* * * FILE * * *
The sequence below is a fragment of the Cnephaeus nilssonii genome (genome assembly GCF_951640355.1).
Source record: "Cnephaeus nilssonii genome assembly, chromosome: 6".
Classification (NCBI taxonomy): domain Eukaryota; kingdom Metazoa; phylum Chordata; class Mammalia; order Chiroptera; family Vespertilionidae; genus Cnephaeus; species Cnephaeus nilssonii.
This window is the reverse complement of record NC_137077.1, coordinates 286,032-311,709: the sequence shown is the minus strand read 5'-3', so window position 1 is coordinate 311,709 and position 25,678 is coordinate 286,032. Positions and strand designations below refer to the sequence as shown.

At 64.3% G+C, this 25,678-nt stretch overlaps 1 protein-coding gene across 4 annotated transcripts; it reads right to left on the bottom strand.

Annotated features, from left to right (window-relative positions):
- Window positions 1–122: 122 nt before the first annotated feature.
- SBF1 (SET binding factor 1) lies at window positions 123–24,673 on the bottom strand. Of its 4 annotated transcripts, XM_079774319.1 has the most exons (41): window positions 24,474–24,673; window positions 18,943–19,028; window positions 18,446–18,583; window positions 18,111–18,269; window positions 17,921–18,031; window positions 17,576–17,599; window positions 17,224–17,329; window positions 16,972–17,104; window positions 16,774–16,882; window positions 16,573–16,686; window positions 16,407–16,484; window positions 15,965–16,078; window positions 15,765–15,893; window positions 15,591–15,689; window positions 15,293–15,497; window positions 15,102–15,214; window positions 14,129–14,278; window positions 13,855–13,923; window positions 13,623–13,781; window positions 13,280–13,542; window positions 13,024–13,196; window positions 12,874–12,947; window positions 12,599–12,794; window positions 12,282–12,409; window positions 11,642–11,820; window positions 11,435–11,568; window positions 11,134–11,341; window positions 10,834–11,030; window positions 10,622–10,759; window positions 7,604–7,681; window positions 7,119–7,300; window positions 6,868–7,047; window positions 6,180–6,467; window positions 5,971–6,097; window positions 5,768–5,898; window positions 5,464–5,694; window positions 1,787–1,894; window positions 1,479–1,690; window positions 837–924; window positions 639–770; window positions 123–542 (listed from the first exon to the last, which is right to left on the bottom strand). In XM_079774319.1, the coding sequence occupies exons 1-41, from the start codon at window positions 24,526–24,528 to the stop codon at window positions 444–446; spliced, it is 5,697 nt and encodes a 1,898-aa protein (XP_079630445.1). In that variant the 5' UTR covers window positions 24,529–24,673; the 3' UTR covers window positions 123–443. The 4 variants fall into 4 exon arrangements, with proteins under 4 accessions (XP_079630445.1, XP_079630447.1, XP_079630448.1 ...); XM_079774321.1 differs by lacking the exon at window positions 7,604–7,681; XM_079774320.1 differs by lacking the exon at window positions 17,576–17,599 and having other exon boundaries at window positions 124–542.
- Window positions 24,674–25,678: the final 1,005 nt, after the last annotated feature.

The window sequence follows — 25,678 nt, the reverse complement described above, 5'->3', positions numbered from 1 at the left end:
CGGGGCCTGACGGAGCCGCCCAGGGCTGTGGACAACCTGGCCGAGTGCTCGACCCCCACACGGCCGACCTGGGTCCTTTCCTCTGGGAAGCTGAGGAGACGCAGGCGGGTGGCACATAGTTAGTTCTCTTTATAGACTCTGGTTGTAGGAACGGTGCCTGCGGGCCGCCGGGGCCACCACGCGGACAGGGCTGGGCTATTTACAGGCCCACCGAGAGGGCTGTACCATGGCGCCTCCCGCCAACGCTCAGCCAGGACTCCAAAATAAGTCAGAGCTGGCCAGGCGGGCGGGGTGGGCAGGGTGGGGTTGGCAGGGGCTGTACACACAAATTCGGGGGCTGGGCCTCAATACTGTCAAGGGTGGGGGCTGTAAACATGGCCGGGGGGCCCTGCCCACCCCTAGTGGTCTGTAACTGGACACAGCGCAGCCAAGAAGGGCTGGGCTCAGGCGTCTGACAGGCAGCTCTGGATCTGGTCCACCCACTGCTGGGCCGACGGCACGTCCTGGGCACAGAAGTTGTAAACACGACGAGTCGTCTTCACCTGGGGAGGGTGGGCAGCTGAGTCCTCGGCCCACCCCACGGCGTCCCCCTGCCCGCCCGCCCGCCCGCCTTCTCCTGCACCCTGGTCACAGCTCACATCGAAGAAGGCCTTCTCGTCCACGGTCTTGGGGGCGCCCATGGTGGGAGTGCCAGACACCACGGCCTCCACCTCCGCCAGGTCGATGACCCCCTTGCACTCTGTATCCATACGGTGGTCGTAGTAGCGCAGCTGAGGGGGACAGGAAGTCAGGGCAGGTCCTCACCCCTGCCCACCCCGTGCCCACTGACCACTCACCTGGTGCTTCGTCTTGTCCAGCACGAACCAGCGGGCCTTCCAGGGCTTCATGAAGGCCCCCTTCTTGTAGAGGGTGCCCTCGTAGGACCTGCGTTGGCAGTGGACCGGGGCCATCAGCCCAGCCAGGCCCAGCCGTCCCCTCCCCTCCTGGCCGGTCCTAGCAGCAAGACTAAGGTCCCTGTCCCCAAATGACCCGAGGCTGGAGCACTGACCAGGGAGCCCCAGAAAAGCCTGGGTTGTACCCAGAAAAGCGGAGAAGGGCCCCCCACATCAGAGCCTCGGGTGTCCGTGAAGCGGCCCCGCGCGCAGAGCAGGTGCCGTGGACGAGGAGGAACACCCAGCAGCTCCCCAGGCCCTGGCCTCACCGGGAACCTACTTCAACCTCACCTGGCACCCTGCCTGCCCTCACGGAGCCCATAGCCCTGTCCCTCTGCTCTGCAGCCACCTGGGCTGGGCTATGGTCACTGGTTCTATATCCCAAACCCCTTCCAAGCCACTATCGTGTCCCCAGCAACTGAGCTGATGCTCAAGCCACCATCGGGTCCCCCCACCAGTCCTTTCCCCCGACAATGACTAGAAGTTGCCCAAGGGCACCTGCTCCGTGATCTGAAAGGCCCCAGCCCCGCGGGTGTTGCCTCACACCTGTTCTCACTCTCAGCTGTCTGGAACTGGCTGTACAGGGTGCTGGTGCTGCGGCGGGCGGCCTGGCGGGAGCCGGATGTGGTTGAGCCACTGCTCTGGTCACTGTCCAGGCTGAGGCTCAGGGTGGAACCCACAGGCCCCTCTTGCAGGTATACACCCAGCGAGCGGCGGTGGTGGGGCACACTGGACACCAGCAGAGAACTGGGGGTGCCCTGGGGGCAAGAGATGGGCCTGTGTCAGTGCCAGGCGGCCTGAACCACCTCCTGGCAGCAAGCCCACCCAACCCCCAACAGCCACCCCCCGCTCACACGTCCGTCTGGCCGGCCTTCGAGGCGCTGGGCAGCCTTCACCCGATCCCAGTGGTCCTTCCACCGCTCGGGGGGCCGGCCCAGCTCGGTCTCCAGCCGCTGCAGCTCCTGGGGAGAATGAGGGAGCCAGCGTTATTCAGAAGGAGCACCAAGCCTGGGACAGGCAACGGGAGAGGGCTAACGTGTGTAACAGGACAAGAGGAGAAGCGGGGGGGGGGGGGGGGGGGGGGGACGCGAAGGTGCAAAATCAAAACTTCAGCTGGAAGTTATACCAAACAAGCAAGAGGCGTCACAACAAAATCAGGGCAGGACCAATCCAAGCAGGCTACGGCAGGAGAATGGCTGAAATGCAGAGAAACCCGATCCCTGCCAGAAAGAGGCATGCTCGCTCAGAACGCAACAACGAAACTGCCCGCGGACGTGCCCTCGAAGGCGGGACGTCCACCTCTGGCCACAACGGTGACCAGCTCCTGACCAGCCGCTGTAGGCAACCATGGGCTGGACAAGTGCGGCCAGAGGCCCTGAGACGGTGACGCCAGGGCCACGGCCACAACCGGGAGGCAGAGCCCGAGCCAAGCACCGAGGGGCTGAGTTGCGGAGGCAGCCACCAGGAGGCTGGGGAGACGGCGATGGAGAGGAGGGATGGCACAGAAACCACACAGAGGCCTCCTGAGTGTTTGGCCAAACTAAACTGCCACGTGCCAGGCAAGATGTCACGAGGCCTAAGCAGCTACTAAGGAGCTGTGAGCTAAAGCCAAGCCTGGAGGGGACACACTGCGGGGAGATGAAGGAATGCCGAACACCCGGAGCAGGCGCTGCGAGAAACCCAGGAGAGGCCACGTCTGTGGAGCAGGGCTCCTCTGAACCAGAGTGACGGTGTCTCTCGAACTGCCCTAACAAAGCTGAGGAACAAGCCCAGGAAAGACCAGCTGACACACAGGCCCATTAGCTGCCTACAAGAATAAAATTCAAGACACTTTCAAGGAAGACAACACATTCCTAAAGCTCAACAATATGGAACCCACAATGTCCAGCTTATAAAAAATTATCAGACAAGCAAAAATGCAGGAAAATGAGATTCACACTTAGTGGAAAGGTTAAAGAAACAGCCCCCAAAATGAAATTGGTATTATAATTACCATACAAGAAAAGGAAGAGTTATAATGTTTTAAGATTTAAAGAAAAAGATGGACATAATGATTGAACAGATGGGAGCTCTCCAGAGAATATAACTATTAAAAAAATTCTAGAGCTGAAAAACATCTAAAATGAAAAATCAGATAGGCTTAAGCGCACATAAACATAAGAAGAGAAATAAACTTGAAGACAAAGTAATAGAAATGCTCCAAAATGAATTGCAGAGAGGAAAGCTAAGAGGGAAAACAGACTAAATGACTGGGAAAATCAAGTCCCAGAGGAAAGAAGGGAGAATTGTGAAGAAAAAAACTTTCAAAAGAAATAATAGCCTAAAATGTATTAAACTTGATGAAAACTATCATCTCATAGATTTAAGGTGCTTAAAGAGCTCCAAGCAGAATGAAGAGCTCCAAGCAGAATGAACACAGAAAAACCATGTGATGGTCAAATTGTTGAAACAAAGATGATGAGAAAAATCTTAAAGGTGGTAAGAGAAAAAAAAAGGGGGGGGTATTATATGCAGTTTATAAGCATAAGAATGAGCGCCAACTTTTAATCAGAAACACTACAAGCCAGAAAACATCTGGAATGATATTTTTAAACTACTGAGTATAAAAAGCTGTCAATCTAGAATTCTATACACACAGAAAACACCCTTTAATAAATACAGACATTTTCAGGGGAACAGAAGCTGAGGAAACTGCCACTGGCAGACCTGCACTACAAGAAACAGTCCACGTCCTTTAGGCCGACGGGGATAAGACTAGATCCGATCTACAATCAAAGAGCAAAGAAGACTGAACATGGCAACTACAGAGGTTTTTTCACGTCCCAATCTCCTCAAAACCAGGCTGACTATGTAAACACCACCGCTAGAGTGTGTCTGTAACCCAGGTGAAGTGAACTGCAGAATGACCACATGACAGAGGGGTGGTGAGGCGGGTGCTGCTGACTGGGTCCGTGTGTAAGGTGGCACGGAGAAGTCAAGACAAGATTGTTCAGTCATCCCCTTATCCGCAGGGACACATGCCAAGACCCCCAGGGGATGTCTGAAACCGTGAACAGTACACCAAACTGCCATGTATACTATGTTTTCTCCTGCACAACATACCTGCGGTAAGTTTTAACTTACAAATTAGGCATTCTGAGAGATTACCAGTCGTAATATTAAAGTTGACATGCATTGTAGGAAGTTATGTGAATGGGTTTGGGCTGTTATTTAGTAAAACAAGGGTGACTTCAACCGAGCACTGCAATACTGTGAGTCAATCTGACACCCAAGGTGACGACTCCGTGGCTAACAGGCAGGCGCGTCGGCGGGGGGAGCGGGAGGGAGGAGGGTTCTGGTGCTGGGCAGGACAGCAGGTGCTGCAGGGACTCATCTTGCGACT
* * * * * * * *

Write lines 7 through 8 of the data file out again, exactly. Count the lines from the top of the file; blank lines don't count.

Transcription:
- Window positions 1–122: 122 nt before the first annotated feature.
- SBF1 (SET binding factor 1) lies at window positions 123–24,673 on the bottom strand. Of its 4 annotated transcripts, XM_079774319.1 has the most exons (41): window positions 24,474–24,673; window positions 18,943–19,028; window positions 18,446–18,583; window positions 18,111–18,269; window positions 17,921–18,031; window positions 17,576–17,599; window positions 17,224–17,329; window positions 16,972–17,104; window positions 16,774–16,882; window positions 16,573–16,686; window positions 16,407–16,484; window positions 15,965–16,078; window positions 15,765–15,893; window positions 15,591–15,689; window positions 15,293–15,497; window positions 15,102–15,214; window positions 14,129–14,278; window positions 13,855–13,923; window positions 13,623–13,781; window positions 13,280–13,542; window positions 13,024–13,196; window positions 12,874–12,947; window positions 12,599–12,794; window positions 12,282–12,409; window positions 11,642–11,820; window positions 11,435–11,568; window positions 11,134–11,341; window positions 10,834–11,030; window positions 10,622–10,759; window positions 7,604–7,681; window positions 7,119–7,300; window positions 6,868–7,047; window positions 6,180–6,467; window positions 5,971–6,097; window positions 5,768–5,898; window positions 5,464–5,694; window positions 1,787–1,894; window positions 1,479–1,690; window positions 837–924; window positions 639–770; window positions 123–542 (listed from the first exon to the last, which is right to left on the bottom strand). In XM_079774319.1, the coding sequence occupies exons 1-41, from the start codon at window positions 24,526–24,528 to the stop codon at window positions 444–446; spliced, it is 5,697 nt and encodes a 1,898-aa protein (XP_079630445.1). In that variant the 5' UTR covers window positions 24,529–24,673; the 3' UTR covers window positions 123–443. The 4 variants fall into 4 exon arrangements, with proteins under 4 accessions (XP_079630445.1, XP_079630447.1, XP_079630448.1 ...); XM_079774321.1 differs by lacking the exon at window positions 7,604–7,681; XM_079774320.1 differs by lacking the exon at window positions 17,576–17,599 and having other exon boundaries at window positions 124–542.